The survey of simple phenomena in magnetism and electricity leads to a survey of electromagnetism, the basis for so many devices that surround us in our everyday lives: electric motors and alternators in our cars, telephones, speakers and the stereo, a variety of electronic components, transformers and the transmission of power over high voltage lines.
Finally, the study of physics in the seventh grade leads into “hands on” applications with simple machines such as the lever and pulley, and then introduces the ideas and calculations involved with work, force, and energy.
Wish Wonder Surprise
Wish Wonder and Surprise is a study in the modes of expression and genres of writing in English literature that capture the essence of human expressions of awe, aspiration, and astonishment. In this 4 to 6 week study, the student will create and experiment with various literary genres such as rhetoric, narrative, scientific description, oratory, poetry, drama, and story. The student will read from some of world literature’s finest examples written by authors such as Shakespeare, Robert Frost, Thoreau, Emerson, Coleridge, etc.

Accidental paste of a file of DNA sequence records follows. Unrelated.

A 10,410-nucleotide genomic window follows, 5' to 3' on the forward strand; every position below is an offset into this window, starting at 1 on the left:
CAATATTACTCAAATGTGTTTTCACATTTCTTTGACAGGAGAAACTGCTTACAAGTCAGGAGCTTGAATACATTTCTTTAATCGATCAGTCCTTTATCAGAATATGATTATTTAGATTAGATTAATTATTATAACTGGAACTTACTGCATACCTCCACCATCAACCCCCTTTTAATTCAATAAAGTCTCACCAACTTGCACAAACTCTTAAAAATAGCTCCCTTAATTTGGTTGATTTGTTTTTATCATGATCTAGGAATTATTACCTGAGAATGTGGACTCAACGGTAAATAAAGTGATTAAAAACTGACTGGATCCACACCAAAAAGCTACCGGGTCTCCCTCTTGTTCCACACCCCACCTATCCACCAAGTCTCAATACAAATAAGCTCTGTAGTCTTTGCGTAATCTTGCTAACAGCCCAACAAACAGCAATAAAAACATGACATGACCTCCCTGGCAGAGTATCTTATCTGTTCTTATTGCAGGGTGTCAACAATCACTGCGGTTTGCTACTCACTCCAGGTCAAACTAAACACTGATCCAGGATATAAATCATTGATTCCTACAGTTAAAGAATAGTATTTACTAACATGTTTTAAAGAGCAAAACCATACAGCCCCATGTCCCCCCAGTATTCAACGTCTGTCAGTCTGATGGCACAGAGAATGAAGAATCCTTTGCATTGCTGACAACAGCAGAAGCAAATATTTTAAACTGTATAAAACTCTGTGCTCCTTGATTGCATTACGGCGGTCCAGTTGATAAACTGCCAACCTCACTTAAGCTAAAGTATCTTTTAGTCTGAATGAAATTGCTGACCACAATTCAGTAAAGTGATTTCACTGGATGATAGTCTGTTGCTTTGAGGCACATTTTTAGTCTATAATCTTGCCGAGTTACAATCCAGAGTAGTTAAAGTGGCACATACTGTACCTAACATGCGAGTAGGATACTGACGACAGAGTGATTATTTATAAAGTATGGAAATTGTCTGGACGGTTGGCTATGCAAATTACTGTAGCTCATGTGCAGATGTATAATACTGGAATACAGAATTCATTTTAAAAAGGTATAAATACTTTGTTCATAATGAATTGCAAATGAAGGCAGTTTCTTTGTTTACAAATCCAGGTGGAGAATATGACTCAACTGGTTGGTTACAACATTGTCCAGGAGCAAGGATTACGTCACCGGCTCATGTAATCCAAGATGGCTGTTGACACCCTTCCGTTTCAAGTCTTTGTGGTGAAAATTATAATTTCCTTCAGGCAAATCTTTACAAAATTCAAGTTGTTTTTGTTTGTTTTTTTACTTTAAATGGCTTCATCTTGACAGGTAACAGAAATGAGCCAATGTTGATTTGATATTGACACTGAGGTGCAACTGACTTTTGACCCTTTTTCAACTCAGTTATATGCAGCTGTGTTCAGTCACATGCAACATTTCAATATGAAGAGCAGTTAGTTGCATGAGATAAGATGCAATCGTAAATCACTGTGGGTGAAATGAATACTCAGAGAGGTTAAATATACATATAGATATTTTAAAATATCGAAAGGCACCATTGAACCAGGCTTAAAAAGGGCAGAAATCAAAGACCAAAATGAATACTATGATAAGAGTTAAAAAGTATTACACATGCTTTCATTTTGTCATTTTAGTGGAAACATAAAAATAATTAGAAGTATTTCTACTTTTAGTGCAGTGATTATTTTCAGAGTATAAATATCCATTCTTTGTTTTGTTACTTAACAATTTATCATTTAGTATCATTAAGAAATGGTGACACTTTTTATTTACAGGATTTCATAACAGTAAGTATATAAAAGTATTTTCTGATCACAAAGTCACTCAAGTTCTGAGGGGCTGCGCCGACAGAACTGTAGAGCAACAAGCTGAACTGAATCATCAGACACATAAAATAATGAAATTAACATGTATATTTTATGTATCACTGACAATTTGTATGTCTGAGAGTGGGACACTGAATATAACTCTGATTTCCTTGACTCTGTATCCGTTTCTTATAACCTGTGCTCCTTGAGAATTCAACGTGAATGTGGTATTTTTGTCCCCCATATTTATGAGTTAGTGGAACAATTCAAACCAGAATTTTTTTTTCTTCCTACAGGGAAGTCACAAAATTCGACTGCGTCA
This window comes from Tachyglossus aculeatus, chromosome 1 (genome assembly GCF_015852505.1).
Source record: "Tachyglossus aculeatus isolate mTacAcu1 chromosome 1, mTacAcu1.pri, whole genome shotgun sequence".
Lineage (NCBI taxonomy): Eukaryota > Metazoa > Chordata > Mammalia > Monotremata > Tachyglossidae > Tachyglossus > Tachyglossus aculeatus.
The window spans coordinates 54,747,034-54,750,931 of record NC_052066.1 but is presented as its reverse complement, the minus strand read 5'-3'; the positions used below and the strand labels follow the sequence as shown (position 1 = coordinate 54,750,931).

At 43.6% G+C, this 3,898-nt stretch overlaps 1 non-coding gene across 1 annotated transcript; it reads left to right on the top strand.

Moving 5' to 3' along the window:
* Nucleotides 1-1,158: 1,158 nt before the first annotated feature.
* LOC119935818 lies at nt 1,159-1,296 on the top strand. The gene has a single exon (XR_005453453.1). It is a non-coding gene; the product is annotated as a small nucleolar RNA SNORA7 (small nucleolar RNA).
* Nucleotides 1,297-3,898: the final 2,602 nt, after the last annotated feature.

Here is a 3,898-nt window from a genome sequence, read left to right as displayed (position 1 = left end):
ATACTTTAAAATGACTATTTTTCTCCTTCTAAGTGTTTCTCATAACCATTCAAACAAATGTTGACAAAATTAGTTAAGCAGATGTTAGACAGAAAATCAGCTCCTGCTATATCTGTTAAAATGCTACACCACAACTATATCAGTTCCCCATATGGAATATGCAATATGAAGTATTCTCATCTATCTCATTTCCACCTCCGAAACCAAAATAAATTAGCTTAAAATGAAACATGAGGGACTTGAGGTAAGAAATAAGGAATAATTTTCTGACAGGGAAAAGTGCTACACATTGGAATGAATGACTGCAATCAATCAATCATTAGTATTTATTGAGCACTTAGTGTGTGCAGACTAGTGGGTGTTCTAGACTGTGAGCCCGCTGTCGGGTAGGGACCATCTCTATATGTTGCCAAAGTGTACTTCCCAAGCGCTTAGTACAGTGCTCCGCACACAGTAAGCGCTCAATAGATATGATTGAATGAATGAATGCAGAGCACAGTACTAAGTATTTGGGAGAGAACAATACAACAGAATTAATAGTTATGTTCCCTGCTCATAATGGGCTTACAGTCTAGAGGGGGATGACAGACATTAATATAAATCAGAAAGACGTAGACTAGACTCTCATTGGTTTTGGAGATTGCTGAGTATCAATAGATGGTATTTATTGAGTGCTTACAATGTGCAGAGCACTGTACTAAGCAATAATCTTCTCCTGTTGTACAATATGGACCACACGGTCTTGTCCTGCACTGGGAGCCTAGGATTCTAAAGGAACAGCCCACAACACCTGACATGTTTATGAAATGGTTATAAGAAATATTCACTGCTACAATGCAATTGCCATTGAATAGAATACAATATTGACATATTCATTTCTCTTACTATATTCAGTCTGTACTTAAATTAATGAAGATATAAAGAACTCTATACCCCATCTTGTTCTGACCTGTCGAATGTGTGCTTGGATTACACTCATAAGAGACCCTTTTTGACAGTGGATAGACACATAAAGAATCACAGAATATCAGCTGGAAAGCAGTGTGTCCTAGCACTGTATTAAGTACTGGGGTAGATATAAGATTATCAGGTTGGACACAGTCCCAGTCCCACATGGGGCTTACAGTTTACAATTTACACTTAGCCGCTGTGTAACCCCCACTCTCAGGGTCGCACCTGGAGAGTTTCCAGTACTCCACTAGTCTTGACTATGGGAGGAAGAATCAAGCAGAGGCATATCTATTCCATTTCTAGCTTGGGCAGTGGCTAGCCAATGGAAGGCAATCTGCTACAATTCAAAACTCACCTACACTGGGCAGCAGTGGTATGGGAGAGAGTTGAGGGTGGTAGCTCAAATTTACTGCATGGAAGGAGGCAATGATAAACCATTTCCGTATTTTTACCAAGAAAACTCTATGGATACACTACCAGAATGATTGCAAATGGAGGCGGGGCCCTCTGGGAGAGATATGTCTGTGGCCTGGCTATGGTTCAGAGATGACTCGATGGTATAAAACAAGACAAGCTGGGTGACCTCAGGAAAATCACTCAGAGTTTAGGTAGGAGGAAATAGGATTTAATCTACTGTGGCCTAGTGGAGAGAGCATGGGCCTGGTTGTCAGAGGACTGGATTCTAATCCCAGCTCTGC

The wish, the sense of wonder, and the feeling of surprise are three fundamental modes of human experience by which we perceive and think about the world. Wonder and awe motivate not only the poet but also the scientist bent on discovery. The wish partakes of a very real idealism, a vision of the future of “what is to be” or “what is possible” and in this way embodies every human hope and aspiration from an intimate prayer to an architect's designs for a high-rise skyscraper. The surprise always shocks us out of our ordinary perceiving and thinking. It is often the doorway into the extraordinary. The literature and student activities in this block follow from these three modes of expression.
Renaissance Biographies constitutes a three to four week block of history studies roughly covering the period of 1300 to 1550 CE. The major cultural developments in Europe during this period are seen through the lives of four major historical figures: Michelangelo, Leonardo da Vinci, Raphael, and the alchemist Paracelsus. Through the lives of these four important figures, one meets the Medici's, Verrochio, Marsilio Ficino, Savonarola, Pope Leo, and other key actors on the European Renaissance stage of history. The book is filled with many activities for the students including beginning art studies in portraiture, and the history of commerce and money.